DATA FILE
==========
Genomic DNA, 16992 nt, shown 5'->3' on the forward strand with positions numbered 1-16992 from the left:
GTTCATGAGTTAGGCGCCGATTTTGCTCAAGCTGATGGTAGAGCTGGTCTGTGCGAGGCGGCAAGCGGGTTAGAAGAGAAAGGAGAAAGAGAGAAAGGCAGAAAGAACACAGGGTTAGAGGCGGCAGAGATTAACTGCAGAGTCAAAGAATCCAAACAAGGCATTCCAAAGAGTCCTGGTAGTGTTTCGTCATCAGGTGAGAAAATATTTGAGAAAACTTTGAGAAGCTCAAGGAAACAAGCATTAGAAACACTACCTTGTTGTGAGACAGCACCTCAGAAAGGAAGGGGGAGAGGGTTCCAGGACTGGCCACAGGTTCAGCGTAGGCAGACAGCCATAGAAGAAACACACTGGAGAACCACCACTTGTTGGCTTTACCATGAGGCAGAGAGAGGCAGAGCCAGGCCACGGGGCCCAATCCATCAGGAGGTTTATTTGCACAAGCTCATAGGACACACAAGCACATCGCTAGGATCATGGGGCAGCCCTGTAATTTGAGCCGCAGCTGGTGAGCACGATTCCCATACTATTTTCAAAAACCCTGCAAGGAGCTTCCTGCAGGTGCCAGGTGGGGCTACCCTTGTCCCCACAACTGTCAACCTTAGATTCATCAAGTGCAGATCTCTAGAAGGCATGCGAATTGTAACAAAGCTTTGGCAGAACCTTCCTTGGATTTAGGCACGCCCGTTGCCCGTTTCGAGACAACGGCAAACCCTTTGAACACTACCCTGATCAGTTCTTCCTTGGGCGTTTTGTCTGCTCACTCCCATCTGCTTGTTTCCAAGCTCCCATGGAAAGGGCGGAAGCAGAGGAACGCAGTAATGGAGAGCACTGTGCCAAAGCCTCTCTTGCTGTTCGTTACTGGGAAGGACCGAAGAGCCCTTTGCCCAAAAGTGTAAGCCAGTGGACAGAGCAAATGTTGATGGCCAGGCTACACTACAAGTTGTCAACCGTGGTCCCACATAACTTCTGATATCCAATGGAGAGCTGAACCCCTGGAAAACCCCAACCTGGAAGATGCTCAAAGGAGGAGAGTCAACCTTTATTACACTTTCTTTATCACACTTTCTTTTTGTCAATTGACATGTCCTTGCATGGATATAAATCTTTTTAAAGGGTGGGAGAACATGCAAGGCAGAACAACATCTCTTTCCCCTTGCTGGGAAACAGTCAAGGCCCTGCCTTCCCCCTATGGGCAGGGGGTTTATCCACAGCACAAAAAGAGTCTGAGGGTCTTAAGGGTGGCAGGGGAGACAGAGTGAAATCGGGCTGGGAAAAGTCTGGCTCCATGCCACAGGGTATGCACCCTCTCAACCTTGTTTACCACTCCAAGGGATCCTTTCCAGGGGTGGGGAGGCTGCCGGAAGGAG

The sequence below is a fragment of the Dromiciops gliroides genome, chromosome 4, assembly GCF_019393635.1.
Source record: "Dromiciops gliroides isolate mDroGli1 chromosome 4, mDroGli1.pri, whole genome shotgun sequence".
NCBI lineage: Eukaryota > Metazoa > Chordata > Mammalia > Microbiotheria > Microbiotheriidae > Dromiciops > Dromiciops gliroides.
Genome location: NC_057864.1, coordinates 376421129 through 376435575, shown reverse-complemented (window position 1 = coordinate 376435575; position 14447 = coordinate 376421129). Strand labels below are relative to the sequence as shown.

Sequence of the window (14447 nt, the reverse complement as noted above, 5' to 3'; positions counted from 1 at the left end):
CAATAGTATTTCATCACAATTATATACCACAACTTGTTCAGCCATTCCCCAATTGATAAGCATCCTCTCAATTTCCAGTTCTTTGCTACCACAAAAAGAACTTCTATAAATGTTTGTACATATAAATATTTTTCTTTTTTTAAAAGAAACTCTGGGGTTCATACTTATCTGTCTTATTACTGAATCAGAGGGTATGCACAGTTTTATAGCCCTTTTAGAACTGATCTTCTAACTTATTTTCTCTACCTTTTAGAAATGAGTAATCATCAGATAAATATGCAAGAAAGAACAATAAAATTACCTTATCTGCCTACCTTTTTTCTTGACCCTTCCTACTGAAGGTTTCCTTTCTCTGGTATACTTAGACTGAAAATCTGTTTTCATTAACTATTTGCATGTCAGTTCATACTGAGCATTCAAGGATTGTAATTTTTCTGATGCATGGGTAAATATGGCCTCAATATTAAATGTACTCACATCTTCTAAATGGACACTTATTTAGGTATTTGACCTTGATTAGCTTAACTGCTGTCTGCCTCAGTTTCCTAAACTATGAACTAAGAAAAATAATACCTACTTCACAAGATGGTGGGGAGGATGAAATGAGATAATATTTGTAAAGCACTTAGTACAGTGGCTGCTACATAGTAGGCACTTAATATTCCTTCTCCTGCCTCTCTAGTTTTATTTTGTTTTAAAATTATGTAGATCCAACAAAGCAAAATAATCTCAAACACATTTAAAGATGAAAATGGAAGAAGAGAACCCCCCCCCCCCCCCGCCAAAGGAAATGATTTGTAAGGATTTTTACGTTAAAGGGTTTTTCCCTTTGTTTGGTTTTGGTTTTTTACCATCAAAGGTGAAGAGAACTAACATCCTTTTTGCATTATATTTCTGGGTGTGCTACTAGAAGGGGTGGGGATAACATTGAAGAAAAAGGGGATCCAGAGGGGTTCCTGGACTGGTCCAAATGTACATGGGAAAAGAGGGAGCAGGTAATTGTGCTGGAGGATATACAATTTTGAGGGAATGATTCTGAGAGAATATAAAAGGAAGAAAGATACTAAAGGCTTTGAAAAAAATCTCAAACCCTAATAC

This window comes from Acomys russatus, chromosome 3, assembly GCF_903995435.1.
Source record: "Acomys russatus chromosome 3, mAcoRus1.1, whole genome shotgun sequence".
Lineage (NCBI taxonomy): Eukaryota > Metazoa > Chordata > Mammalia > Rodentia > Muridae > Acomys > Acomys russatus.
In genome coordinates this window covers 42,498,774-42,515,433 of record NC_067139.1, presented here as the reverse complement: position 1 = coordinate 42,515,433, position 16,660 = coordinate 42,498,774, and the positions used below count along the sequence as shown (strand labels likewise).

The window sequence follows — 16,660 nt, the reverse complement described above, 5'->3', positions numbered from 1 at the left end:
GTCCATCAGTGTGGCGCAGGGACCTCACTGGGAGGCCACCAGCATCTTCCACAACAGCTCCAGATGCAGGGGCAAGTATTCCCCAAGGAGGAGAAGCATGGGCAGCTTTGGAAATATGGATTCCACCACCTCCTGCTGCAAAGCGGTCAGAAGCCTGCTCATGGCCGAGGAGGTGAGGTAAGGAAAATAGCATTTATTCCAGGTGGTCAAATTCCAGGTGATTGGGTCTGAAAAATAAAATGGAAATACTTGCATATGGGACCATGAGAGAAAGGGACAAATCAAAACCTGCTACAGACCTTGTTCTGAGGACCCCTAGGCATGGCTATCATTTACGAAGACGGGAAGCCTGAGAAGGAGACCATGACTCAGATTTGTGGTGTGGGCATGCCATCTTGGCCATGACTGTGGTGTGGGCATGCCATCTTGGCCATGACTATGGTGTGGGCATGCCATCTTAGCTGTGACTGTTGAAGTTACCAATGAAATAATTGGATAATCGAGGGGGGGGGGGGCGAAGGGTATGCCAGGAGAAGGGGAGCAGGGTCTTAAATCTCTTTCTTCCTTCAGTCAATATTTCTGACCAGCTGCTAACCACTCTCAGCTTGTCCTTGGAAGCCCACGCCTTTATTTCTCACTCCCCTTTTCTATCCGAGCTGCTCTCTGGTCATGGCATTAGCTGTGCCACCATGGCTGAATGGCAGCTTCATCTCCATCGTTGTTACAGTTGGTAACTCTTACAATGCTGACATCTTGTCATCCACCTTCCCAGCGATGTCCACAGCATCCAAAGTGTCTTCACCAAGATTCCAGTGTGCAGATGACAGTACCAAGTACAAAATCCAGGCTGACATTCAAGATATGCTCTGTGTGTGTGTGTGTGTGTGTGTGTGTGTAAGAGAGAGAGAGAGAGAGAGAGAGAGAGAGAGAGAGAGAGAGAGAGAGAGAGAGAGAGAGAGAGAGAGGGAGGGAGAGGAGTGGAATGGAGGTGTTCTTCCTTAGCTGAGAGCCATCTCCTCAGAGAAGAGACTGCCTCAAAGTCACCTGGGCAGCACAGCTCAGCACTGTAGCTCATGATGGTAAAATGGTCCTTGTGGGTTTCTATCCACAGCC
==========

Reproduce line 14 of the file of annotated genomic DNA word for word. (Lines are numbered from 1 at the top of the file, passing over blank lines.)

GTCCATCAGTGTGGCGCAGGGACCTCACTGGGAGGCCACCAGCATCTTCCACAACAGCTCCAGATGCAGGGGCAAGTATTCCCCAAGGAGGAGAAGCATGGGCAGCTTTGGAAATATGGATTCCACCACCTCCTGCTGCAAAGCGGTCAGAAGCCTGCTCATGGCCGAGGAGGTGAGGTAAGGAAAATAGCATTTATTCCAGGTGGTCAAATTCCAGGTGATTGGGTCTGAAAAATAAAATGGAAATACTTGCATATGGGACCATGAGAGAAAGGGACAAATCAAAACCTGCTACAGACCTTGTTCTGAGGACCCCTAGGCATGGCTATCATTTACGAAGACGGGAAGCCTGAGAAGGAGACCATGACTCAGATTTGTGGTGTGGGCATGCCATCTTGGCCATGACTGTGGTGTGGGCATGCCATCTTGGCCATGACTATGGTGTGGGCATGCCATCTTAGCTGTGACTGTTGAAGTTACCAATGAAATAATTGGATAATCGAGGGGGGGGGGGGCGAAGGGTATGCCAGGAGAAGGGGAGCAGGGTCTTAAATCTCTTTCTTCCTTCAGTCAATATTTCTGACCAGCTGCTAACCACTCTCAGCTTGTCCTTGGAAGCCCACGCCTTTATTTCTCACTCCCCTTTTCTATCCGAGCTGCTCTCTGGTCATGGCATTAGCTGTGCCACCATGGCTGAATGGCAGCTTCATCTCCATCGTTGTTACAGTTGGTAACTCTTACAATGCTGACATCTTGTCATCCACCTTCCCAGCGATGTCCACAGCATCCAAAGTGTCTTCACCAAGATTCCAGTGTGCAGATGACAGTACCAAGTACAAAATCCAGGCTGACATTCAAGATATGCTCTGTGTGTGTGTGTGTGTGTGTGTGTGTGTAAGAGAGAGAGAGAGAGAGAGAGAGAGAGAGAGAGAGAGAGAGAGAGAGAGAGAGAGAGAGAGAGAGAGGGAGGGAGAGGAGTGGAATGGAGGTGTTCTTCCTTAGCTGAGAGCCATCTCCTCAGAGAAGAGACTGCCTCAAAGTCACCTGGGCAGCACAGCTCAGCACTGTAGCTCATGATGGTAAAATGGTCCTTGTGGGTTTCTATCCACAGCC